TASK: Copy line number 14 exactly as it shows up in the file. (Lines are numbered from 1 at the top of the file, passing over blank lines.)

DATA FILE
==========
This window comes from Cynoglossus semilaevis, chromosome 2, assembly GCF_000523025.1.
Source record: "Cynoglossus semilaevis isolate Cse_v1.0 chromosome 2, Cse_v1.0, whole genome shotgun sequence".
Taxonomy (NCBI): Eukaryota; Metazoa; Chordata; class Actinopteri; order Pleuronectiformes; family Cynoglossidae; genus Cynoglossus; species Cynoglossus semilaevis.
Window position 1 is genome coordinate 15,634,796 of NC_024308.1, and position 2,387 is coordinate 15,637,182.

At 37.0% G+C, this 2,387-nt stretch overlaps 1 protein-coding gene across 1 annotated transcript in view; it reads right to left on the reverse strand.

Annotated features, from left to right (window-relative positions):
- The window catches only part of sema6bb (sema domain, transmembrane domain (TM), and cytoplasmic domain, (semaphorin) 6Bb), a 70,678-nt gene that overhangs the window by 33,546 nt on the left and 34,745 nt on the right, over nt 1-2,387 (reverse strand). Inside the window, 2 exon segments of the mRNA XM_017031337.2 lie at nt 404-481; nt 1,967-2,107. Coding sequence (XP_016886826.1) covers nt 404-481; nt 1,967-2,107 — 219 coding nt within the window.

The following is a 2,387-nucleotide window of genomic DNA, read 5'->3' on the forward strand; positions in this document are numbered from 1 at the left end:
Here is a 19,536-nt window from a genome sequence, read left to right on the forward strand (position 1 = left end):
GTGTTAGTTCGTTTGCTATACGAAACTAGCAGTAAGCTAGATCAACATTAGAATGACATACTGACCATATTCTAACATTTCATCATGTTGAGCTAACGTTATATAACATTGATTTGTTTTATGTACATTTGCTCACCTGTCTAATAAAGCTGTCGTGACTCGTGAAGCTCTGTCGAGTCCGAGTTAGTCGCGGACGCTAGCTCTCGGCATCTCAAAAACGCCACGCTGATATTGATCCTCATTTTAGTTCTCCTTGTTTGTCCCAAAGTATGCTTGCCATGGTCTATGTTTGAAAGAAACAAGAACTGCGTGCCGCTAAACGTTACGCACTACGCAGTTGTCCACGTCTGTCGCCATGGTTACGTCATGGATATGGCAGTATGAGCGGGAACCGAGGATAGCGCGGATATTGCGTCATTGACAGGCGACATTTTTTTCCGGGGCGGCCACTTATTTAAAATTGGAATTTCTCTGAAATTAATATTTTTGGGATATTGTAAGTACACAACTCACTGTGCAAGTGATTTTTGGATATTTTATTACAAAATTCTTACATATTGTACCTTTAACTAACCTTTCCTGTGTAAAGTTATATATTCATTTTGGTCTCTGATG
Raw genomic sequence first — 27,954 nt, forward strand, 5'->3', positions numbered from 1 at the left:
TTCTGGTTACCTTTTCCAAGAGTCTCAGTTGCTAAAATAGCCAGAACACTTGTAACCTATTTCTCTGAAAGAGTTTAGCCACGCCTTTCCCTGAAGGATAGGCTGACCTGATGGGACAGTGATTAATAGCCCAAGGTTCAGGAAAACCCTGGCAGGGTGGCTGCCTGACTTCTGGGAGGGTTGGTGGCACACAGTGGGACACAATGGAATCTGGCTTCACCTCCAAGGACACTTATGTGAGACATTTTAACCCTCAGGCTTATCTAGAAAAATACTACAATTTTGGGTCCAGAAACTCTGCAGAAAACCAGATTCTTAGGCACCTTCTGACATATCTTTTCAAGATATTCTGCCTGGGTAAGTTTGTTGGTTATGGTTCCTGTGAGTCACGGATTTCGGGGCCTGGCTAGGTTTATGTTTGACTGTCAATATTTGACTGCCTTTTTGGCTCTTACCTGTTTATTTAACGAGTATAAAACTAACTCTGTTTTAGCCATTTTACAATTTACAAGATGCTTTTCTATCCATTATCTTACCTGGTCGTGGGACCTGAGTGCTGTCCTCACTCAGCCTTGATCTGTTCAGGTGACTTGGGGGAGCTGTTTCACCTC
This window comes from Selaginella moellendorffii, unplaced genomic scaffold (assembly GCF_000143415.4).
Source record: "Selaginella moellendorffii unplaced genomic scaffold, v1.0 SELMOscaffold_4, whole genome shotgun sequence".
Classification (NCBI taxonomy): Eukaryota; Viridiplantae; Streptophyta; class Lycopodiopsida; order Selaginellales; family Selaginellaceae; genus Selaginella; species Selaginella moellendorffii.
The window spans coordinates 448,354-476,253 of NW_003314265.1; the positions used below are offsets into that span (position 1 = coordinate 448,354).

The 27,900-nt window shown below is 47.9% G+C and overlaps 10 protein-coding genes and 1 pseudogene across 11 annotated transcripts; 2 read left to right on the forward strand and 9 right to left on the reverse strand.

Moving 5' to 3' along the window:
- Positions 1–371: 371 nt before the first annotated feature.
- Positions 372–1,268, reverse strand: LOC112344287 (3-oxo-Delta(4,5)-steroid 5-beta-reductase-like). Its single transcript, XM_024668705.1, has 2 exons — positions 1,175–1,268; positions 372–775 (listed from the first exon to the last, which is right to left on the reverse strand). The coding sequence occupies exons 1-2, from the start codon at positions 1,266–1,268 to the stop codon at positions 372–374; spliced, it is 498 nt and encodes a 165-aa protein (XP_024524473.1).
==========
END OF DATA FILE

Source record: "Selaginella moellendorffii unplaced genomic scaffold, v1.0 SELMOscaffold_4, whole genome shotgun sequence".